Bundy argues, for instance, that Nixon, a “true believer,” was hobbled by “a predominantly ideological view of Communist nations and movements.” This led him to disregard the way in which their behavior was shaped not by Marxism-Leninism but by nationalism. Mistakenly concluding that the North Vietnamese and the Khmer Rouge were nothing more than marionettes of Moscow and Beijing, the Nixon administration unnecessarily jeopardized the chance to improve relations with the two Communist giants in an effort to force them to do what could not be done, i.e., rein in their clients.

This notion that the Communists of Indochina were really closet nationalists, a notion recited to incantatory effect by many liberal critics of the war, happens to be false in itself, as we know from the kinds of totalitarian regimes they set up once they took power. But it is also a red herring. As the evidence compiled by Bundy’s own narrative shows, both Moscow and Beijing enjoyed enormous leverage over the Vietnamese and the Cambodian insurgents, not by virtue of their status as ideological patrons but simply through their position as providers of arms.

Not that the USSR or China ever chose to exercise that influence. Instead, both countries, to bleed the United States and to stay abreast in their own bitter rivalry, simply kept the military-supply spigot fully open. But the point is that, far from being the unlettered anti-Communist that Bundy suggests, Nixon had excellent reasons to hold the USSR and China accountable for the bloodshed, even if he never succeeded in getting either to restrain the dogs of war.

Bundy’s error here, it must be stressed, does not simply consist in wrongly emphasizing the nationalism of the North Vietnamese or the Khmer Rouge. Rather, his treatment of this core ideological issue reflects what is perhaps the least convincing and—in an analyst of his caliber—the most disappointing aspect of A Tangled Web: its softheaded treatment of détente with the USSR.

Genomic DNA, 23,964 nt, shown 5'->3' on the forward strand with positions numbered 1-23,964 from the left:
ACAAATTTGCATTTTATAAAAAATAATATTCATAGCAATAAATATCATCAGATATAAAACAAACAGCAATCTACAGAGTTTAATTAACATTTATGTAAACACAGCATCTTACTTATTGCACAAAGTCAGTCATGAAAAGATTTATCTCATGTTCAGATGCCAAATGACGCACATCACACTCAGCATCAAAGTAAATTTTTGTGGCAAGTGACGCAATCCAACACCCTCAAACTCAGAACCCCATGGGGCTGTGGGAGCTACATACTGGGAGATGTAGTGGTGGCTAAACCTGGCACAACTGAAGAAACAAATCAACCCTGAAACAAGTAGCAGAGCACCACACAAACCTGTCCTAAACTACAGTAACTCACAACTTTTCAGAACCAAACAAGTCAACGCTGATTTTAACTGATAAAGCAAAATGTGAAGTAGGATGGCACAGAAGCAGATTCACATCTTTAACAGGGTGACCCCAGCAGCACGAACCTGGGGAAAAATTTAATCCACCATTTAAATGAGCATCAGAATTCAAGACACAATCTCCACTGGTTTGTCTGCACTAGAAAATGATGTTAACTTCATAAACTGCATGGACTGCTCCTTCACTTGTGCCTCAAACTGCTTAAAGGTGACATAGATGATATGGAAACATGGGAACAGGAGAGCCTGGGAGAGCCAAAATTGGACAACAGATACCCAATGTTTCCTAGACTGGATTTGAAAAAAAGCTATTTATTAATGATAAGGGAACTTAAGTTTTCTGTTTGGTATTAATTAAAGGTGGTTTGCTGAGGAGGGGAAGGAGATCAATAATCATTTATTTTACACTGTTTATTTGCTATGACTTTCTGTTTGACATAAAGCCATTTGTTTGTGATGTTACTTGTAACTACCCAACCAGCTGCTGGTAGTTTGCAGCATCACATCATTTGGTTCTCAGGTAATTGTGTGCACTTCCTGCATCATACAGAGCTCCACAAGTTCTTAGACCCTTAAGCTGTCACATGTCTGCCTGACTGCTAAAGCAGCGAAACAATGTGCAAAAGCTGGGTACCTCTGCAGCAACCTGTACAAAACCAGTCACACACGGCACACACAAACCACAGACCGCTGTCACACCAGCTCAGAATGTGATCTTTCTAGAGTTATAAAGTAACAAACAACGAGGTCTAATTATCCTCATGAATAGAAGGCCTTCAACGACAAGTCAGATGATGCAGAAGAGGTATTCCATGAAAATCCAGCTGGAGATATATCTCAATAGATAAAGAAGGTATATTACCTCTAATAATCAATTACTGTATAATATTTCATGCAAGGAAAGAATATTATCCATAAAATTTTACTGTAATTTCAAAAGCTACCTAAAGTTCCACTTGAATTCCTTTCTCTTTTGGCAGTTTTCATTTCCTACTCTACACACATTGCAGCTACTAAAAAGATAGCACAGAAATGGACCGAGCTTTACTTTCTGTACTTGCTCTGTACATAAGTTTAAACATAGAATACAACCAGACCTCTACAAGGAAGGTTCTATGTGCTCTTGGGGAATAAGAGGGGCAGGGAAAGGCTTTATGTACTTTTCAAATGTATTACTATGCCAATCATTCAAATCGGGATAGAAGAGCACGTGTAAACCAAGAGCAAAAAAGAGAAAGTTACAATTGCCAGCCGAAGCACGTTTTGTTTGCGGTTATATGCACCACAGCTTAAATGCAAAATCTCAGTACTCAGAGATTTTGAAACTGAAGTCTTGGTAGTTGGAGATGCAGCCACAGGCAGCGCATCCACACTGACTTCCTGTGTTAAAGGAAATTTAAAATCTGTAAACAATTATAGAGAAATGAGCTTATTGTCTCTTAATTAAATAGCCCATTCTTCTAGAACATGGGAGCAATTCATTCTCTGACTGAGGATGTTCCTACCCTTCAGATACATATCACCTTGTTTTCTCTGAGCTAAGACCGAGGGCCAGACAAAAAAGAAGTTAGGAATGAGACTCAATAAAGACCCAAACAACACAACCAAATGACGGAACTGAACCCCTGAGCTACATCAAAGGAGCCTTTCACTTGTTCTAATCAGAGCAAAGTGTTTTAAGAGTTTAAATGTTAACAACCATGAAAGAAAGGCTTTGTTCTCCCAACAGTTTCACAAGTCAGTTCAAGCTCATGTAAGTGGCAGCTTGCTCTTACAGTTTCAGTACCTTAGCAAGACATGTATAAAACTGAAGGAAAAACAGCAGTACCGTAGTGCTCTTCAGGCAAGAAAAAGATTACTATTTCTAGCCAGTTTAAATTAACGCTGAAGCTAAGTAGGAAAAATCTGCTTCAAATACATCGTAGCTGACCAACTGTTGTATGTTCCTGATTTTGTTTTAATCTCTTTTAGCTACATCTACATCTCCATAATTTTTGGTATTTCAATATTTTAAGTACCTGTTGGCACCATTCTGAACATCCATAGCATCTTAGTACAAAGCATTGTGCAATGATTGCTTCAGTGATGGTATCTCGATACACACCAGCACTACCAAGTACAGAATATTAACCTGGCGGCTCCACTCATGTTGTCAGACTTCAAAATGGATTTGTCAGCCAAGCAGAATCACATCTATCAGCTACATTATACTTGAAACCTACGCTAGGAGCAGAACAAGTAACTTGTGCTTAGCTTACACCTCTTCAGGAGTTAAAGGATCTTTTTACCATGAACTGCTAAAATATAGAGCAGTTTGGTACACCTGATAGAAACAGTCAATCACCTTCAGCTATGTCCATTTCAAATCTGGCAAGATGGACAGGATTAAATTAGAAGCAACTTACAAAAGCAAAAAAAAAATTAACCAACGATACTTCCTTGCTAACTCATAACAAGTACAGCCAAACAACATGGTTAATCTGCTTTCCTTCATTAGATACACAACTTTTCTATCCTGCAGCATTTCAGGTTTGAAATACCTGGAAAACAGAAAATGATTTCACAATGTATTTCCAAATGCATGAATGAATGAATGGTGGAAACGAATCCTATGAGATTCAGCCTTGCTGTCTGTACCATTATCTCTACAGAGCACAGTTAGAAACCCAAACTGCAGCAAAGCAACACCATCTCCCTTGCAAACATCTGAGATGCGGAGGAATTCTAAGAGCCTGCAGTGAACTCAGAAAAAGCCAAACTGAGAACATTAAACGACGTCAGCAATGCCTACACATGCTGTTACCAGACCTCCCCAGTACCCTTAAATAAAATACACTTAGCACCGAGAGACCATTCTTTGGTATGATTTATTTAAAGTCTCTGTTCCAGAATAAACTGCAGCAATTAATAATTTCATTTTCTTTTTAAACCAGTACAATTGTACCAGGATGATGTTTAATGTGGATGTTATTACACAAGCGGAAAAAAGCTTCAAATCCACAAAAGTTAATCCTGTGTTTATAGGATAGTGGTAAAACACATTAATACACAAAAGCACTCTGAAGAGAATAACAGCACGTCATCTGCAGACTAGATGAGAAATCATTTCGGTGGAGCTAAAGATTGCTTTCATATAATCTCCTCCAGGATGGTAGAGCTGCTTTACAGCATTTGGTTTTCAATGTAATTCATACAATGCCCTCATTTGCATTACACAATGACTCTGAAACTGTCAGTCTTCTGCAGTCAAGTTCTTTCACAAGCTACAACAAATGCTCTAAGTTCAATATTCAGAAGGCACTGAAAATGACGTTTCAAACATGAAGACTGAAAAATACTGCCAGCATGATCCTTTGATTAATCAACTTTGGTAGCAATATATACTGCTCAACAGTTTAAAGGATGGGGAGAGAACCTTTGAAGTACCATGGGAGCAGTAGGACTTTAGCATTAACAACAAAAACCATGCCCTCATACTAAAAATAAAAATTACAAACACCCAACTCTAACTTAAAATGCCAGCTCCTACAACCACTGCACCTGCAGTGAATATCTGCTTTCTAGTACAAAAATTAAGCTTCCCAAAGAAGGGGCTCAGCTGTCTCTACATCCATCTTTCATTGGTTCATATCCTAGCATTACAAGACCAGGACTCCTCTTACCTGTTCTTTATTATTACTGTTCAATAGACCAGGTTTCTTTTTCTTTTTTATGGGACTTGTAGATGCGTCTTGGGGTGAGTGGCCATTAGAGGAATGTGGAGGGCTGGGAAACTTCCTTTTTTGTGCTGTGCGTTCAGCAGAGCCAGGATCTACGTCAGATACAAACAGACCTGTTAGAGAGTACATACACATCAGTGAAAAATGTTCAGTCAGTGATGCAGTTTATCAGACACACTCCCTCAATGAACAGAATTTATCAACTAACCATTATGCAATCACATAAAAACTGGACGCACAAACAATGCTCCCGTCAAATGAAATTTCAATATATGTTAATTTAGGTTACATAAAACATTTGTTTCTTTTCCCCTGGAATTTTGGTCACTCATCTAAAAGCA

Bundy’s fundamental thesis about Soviet-American relations is as follows. If Nixon’s national-security team had been better and had made more use of the professionals in the Departments of State and Defense and less use of the grandstanding and power-grabbing Henry Kissinger, and if Nixon himself had been less flawed and more resolute, a genuine thaw might have been achieved in relations with the USSR. This in turn would have saved the U.S. and the world from the frightful dangers and stupendous military costs of the last years of the cold war.

Bundy’s elaboration of this thesis is hardly devoid of value. With the same meticulous care he devotes to every other aspect of Nixon’s foreign policy, he traces the ups and downs of detente, producing an authoritative account of who said what to whom, to what effect, and why. And he once again succeeds in showing that Nixon and Kissinger made mistakes of considerable consequence, bungling opportunities to channel the arms race in ways favorable to the United States and fumbling the ball in economic relations.